A civil society group, 350 Ghana Reducing Our Carbon (G- ROC), is calling on government to consider using renewable energies such as wind, solar and biogas to augment the country's current energy capacity rather than coal-fueled plants.
According to them, coal has severe negative environmental, health, and social impact on humans.
The group raised the concern following a publication by Volta River Authority (VRA) in January this year, announcing government's intention to collaborate with the Shenzhen Energy Group Co., Ltd. of China (SEC) to develop a 2×350MW super-critical coal-fired generating units including affiliated coal handling terminal, at Ekumfi in the Central Region.
The plant is estimated to cost about US$1.5 billion dollars to be financed by the Chinese-Africa Development (CAD) Fund. But speaking to Citi News, Coordinator for 350 G-ROC, Chibeze Ezekiel, said Ghana must take a cue from other countries that have suffered serious negative effects using coal power.
“In India, one hundred and fifteen thousand people die every year as a result of coal which is costing the government $4.6million; a lot of death because there is a component in coal emission that's mercury. We think that the devastating effect of coal is not appropriate for our country” he said.
He added that; “This is why countries like United States and China are shying away from coal. Our demands are that there are better alternatives which are more efficient and can promise jobs such as renewable energies, we have enough sunlight, wind, biogas which are available and natural that we can use to harness energy. We are calling on government to stop the coal dream and focus on renewable energies.”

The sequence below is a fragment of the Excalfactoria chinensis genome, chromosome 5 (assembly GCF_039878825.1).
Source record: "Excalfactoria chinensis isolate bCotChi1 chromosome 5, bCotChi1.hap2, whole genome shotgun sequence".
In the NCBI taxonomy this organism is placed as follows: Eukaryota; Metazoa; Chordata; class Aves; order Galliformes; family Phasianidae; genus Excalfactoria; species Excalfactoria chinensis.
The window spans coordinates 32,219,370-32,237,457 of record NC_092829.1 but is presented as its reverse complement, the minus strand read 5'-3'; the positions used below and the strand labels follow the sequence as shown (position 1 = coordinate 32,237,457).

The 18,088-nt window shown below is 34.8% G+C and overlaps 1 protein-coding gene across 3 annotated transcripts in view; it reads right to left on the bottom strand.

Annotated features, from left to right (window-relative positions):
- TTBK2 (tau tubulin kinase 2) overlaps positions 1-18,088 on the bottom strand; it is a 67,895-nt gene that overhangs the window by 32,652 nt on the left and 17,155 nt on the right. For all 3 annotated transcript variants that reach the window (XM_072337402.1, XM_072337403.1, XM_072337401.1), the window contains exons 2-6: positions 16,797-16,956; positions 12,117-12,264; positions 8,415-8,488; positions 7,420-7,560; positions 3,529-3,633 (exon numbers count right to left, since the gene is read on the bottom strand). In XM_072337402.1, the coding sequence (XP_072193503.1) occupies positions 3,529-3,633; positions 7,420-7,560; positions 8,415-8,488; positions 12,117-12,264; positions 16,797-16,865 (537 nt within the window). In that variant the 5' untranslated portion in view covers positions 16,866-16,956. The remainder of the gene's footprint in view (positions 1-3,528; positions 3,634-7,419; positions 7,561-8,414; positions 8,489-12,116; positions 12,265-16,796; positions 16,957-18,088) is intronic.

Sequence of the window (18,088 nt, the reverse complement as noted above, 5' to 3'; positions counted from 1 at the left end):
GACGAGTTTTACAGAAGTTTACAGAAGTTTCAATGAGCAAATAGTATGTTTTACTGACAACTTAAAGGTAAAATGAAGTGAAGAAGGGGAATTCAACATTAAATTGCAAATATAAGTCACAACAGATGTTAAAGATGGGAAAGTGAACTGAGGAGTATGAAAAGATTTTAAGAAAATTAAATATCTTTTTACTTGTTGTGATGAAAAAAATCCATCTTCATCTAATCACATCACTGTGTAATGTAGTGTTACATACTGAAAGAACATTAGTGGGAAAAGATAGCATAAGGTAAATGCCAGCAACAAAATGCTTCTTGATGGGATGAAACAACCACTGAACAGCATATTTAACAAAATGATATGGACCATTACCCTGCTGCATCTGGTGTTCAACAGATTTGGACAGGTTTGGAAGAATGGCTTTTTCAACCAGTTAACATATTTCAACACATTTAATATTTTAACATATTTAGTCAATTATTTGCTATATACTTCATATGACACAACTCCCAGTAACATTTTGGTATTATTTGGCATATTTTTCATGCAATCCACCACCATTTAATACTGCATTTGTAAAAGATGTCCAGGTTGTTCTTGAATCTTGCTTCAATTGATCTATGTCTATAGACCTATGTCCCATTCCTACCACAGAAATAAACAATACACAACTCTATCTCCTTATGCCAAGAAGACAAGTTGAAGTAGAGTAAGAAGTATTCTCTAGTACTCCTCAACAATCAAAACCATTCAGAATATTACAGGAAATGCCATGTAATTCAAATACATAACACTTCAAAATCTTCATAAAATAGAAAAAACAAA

'Coal plant project to commence in 2017'
The Volta River Authority (VRA), says the 1.5 billion dollars coal power plant scheduled to be built would commerce in April 2017 . The Authority said, a total of about two million tonnes of coal would be imported from Colombia and South Africa every year; more than the 25-year lifespan of the project and the construction of the plant would also include a new coal port to receive the coal.
Mr Jacob Brown Yawson, Manager of Technical Services, VRA at Aboadze, in an interview with the Ghana News Agency in Accra, said in December 2015, VRA and Shenzhen released a pre-feasibility environmental and social impact assessment for phase I: 2x350MW supercritical coal plant, including an affiliated coal handling terminal, while Phase II would be a 4X350MW or 2X600MW supercritical coal plant.
He said the key risk in the energy sector is fuel supply and that there is the need to diversify the energy sources since the country could not rely on one traditional source.
By: Philip Nii Lartey/citifmonline.com/Ghana